Being pressured to do something is tough. On one hand, you don’t want anyone to think you’re uncool or too scared or too good to try something. You definitely don’t want to lose your friends. But on the other hand, you know what’s right and what’s wrong. You also know what’s illegal, and you definitely don’t want to get in trouble with the law and put your future at risk. So what can you do?

Here are some ways you can say no….

  • Just say no. Be straight up with them. Just say “no thanks,” or “nah dude, I’m good.” You can just walk away if you want, or change the subject. You really don’t owe them any explanation.
  • Give a reason. If you do want to give them an explanation, or if they keep bugging you about it, just tell them honestly why you don’t want to. If they’re pressuring you to smoke, you can say something like, “I’m trying to stay in shape for basketball” or “I have asthma.” Or you can even say something like, “I think smoking is gross. It’s super bad for you.”
  • Avoid the situation. If you’re invited to a party where you’re pretty sure there will be alcohol, it might be a better idea to just not go to that party. If you don’t want to participate, just stay away so you don’t get pressured all night.
  • Change the subject. Just change the subject and ignore the question. If someone offers you a joint, say something totally random like, “Oh hey, did you see what this person posted on Facebook?”
  • Reverse the pressure. If they’re making you feel like you’re lame, turn it back on them. Say something like, “I don’t need to do that to prove I’m cool” or “dude that’s lame, I don’t do that.”
  • Delay. If someone is trying to get you to go out with them and you don’t really want to, say, “Let’s be friends for a while so we can get to know each other better first.”

If someone is trying to push you do something that 1) is bad for you, 2) will get you in trouble, and 3) they know you don’t really want to do…. Are they really your friend? For real. Friends don’t do that. Friends respect each other, and you shouldn’t need to do stupid stuff in order for you “friends” to like you.

If your friends are trying to pressure you to do anything, anything at all… you should probably find a new crowd to hang with. Peer pressure is lame, don’t put up with it from anyone.

Thinking About Running Away?

In the United States, 1 in 7 kids between ages 10-18 will run away at some point. On any given day, between 1 and 3 million runaway and homeless kids are alone on the streets.

Kids run away for lots of reasons. Most of the time, it’s because of family problems of some kind, like big arguments or abuse. Sometimes they did something wrong and they’re too afraid to tell their parents, so they just leave. Sometimes it’s something else like a new baby in the family, a death in the family, their parents splitting up or a new stepparent comes along, or they start drinking or doing drugs, or maybe their parents are drinking and doing drugs.

If you’re thinking about running away, you’re probably wanting to do it to avoid your problems. But you need to know that running away and being on the streets will create a whole new set of problems for you. You might run out of money, you might not have any food and water, you won’t have anywhere safe and warm to sleep, and you might even get mixed up in the wrong crowd and get into some scary, illegal stuff. So, there are some other things you can do.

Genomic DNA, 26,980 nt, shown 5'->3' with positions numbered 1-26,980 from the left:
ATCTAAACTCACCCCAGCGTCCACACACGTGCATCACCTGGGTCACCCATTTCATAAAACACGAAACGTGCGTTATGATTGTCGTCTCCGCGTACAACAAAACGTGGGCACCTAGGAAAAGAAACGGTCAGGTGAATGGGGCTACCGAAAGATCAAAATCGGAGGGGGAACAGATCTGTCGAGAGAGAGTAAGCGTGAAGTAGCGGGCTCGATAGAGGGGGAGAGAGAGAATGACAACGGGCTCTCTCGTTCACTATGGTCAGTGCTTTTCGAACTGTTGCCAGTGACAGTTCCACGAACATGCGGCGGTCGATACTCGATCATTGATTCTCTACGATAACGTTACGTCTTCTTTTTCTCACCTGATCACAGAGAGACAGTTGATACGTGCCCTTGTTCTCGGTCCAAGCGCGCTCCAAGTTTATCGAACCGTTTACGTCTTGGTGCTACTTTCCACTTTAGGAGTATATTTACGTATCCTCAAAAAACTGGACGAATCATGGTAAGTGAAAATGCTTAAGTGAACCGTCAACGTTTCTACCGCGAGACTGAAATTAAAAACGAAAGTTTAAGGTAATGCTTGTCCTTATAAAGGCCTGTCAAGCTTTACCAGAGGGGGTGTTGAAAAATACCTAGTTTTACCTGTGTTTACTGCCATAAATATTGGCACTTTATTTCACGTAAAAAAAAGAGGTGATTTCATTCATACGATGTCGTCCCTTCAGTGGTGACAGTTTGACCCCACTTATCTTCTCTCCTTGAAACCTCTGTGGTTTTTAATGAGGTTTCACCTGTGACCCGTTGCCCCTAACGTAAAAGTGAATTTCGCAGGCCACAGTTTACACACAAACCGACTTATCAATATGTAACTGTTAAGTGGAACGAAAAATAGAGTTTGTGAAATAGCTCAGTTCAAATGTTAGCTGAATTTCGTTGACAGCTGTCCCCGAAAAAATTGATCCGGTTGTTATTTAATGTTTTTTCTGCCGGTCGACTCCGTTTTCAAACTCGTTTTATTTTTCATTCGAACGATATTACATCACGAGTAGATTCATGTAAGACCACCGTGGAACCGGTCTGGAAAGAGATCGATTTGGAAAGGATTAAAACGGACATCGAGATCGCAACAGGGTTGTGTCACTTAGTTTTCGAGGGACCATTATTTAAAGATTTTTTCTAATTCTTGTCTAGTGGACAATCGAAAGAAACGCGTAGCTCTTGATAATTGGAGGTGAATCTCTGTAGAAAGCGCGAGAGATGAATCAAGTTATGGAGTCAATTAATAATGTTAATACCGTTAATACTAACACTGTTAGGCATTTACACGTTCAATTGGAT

Instead of running away…

  • Express your feelings with friends and trusted adults, instead of keeping everything to yourself. Let them know what’s going on, and talk about it so you can come up with a better solution than running away
  • When you’re really upset, try calming yourself down by doing something you enjoy, like listening to music, writing poetry, writing in a journal, or exercising.
  • When you’re having a problem, make a list of ways you can fix it and make everything better.
  • Get help from an adult, like a teacher or counselor. Ask them to help you figure what to do, or somewhere else you can stay.
  • Talk to your parents about it and see if you can work it out as a family.

If you have a friend who wants to run away…

  • Warn them about how tough it will be to survive on the streets. Let them know that they won’t have enough money, food, or water, and that they could have to deal with some really scary stuff out there all by themselves.
  • Remind them that there are other ways they can deal with their problem, and that an adult will know how to help.
  • If your friend doesn’t want to tell an adult, tell an adult anyway. When your friend is out on the streets, you don’t want to keep that a secret. You aren’t being a bad friend by telling when they asked you not to… You’re probably saving their life.

Another thing you can do is call The National Runaway Switchboard at 1-800-RUNAWAY (1-800-786-2929). Their hotline is open 24 hours a day, and your call is free from anywhere. You can also go on http://www.1800runaway.org and live chat. They’ll be able to help you find somewhere to stay.

If you live in Yamhill County, Youth Outreach has a Safe Shelter program for anyone 11-17. If you need help, you can come into our drop-in center Monday-Friday any time until 9 p.m., or call us at 503-538-8023. For weekends and after hours, you can call 1-866-538-8023 (free call from anywhere) and we’ll come pick you up wherever you are. We’ll find somewhere for you to stay.